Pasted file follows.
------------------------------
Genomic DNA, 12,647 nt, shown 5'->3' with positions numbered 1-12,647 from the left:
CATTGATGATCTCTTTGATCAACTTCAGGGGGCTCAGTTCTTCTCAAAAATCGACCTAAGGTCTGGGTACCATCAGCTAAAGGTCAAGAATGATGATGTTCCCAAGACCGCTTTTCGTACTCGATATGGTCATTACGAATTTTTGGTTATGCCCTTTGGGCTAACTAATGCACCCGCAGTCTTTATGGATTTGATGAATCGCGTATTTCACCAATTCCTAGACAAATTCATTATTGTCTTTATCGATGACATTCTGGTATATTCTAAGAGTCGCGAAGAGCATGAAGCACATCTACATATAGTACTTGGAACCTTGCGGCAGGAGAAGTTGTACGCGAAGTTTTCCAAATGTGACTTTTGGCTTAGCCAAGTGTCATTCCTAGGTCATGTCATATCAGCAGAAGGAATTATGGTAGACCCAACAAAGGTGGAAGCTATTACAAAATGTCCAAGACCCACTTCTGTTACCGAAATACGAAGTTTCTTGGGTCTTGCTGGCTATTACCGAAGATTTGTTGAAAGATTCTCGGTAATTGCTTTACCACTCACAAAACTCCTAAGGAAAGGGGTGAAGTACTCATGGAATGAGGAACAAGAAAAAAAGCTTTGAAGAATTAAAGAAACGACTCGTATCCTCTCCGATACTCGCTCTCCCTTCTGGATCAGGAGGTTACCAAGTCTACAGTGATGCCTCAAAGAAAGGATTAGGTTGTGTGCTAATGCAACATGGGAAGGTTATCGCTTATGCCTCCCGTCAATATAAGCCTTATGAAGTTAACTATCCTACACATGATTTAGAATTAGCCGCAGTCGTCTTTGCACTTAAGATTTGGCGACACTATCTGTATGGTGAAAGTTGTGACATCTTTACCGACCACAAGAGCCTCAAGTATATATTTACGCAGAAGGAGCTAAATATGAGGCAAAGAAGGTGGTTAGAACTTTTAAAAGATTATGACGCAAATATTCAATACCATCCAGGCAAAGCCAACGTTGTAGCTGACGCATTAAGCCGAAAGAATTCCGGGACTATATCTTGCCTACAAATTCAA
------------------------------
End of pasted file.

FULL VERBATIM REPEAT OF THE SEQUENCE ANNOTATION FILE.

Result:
Genomic DNA, 12,647 nt, shown 5'->3' with positions numbered 1-12,647 from the left:
CATTGATGATCTCTTTGATCAACTTCAGGGGGCTCAGTTCTTCTCAAAAATCGACCTAAGGTCTGGGTACCATCAGCTAAAGGTCAAGAATGATGATGTTCCCAAGACCGCTTTTCGTACTCGATATGGTCATTACGAATTTTTGGTTATGCCCTTTGGGCTAACTAATGCACCCGCAGTCTTTATGGATTTGATGAATCGCGTATTTCACCAATTCCTAGACAAATTCATTATTGTCTTTATCGATGACATTCTGGTATATTCTAAGAGTCGCGAAGAGCATGAAGCACATCTACATATAGTACTTGGAACCTTGCGGCAGGAGAAGTTGTACGCGAAGTTTTCCAAATGTGACTTTTGGCTTAGCCAAGTGTCATTCCTAGGTCATGTCATATCAGCAGAAGGAATTATGGTAGACCCAACAAAGGTGGAAGCTATTACAAAATGTCCAAGACCCACTTCTGTTACCGAAATACGAAGTTTCTTGGGTCTTGCTGGCTATTACCGAAGATTTGTTGAAAGATTCTCGGTAATTGCTTTACCACTCACAAAACTCCTAAGGAAAGGGGTGAAGTACTCATGGAATGAGGAACAAGAAAAAAAGCTTTGAAGAATTAAAGAAACGACTCGTATCCTCTCCGATACTCGCTCTCCCTTCTGGATCAGGAGGTTACCAAGTCTACAGTGATGCCTCAAAGAAAGGATTAGGTTGTGTGCTAATGCAACATGGGAAGGTTATCGCTTATGCCTCCCGTCAATATAAGCCTTATGAAGTTAACTATCCTACACATGATTTAGAATTAGCCGCAGTCGTCTTTGCACTTAAGATTTGGCGACACTATCTGTATGGTGAAAGTTGTGACATCTTTACCGACCACAAGAGCCTCAAGTATATATTTACGCAGAAGGAGCTAAATATGAGGCAAAGAAGGTGGTTAGAACTTTTAAAAGATTATGACGCAAATATTCAATACCATCCAGGCAAAGCCAACGTTGTAGCTGACGCATTAAGCCGAAAGAATTCCGGGACTATATCTTGCCTACAAATTCAA